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Ted Leonsis talks about the D-League, practice facility, and the Mystics' trajectory

Leonsis spoke at length about a number of topics that interest all of D.C.'s pro basketball fans in the months and years ahead.

On Tuesday, Ted Leonsis spoke with the media at Verizon Center before a 20-minute "analytic scrimmage" between the Washington Mystics and Minnesota Lynx, which the Mystics won, 48-41. You can watch his entire Q&A above from Monumental Network, or click here.

Leonsis talked about three topics on Tuesday, which include the D-League, practice facility progress, and the Mystics in general. Most of these topics were discussed in the video, but some of it was also discussed elsewhere.

Getting a D-League team is a high priority

Early on in Leonsis' conference, he mentioned that he wanted a D-League team "in the community." Given that most NBA teams now have a D-League affiliate, the Wizards are now behind the curve when it comes to having their own affiliate, so I think he's stating the obvious. But either way, it's a good thing that this is high on his to-do list to improve the team, but ...

...the Wizards will not aggressively pursue a D-League team until they finalize a practice facility location

Though a D-League team is a need, it is not as high as their need to build an off-site practice facility.

According to Jorge Castillo of The Washington Post, Leonsis hopes to finalize a location for the practice facility by the end of the offseason, which would be around September. It is expected that the facility will take 18 to 24 months to build. Currently, no offer has been made toward any site.

Once finished, a new practice facility will be used by both the Wizards and Mystics and could also be the home of a D-League team once that time comes around.

TL;dr version: don't expect to see a Wizards' one-to-one D-League affiliate for at least another couple years, or until the practice facility is finalized.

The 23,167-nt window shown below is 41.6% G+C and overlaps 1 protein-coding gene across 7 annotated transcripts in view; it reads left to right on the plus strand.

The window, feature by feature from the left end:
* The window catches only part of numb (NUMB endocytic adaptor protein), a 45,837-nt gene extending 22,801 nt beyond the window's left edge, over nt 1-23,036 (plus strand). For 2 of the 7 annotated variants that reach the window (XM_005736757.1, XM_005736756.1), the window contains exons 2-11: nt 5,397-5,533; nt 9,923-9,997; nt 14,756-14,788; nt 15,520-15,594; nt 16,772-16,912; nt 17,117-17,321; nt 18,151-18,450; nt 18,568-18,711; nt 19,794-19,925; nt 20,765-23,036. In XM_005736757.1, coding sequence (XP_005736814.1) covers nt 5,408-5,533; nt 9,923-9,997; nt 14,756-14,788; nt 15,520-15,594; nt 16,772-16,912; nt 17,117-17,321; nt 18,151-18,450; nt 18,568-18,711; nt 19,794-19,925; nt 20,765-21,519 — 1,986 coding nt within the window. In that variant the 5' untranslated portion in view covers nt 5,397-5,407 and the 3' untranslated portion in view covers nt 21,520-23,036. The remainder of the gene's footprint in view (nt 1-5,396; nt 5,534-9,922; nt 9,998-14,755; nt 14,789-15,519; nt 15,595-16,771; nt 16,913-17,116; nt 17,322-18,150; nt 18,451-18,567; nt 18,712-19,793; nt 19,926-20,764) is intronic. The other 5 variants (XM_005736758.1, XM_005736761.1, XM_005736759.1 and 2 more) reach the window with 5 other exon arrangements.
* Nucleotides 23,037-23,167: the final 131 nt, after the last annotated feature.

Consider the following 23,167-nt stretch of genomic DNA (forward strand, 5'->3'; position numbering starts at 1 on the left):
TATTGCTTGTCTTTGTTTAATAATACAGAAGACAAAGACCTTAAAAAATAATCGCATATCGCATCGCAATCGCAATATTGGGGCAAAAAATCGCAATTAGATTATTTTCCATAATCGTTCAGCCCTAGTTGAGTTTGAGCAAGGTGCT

Leonsis gives his 2015 Mystics season preview

Ultimately, the Wizards were a secondary issue with this press conference, which was dedicated for the Mystics and analytics in the WNBA.

After being asked a question about how far away the Mystics were from being a championship-caliber team like the Lynx -- who won the 2011 and 2013 WNBA titles, and have players like 2014 MVP Maya Moore, and 2012 Olympians Seimone Augustus and Lindsay Whalen -- Leonsis replied that the Mystics' star is "the system and [General Manager and Head Coach Mike Thibault]," since they don't have that player right now. However, he added that they could still have a strong season.

Leonsis acknowledged that missing out on the top three picks of the 2013 WNBA Draft -- and drafting Tayler Hill that season who hasn't met expectations though he didn't mention her by name -- set the team back. That said, he believes that the Mystics can still be a very strong team as their young core improves, especially on the defensive end, where Washington finished third in defensive rating last year.

I've been open about the fact that I am not very optimistic about the Mystics' long-term future, because this team appears to be arguably the only WNBA team without a top-level player who will get casual fans to attend games -- something that Leonsis specifically wants people to do. Yes, I like their young players and have high expectations for them, but I'm not going to call them franchise superstars.

But perhaps Leonsis and/or Thibault also believe that the Mystics could play like the Atlanta Hawks did this season where they advanced to the Eastern Conference Finals. As I wrote on Swish Appeal, and our preview of the team, the Mystics share some common elements with the Hawks. On top of all that, the WNBA's Eastern Conference looks iffy enough for Washington to get a high seed in the playoffs if they can hit the ground running this season.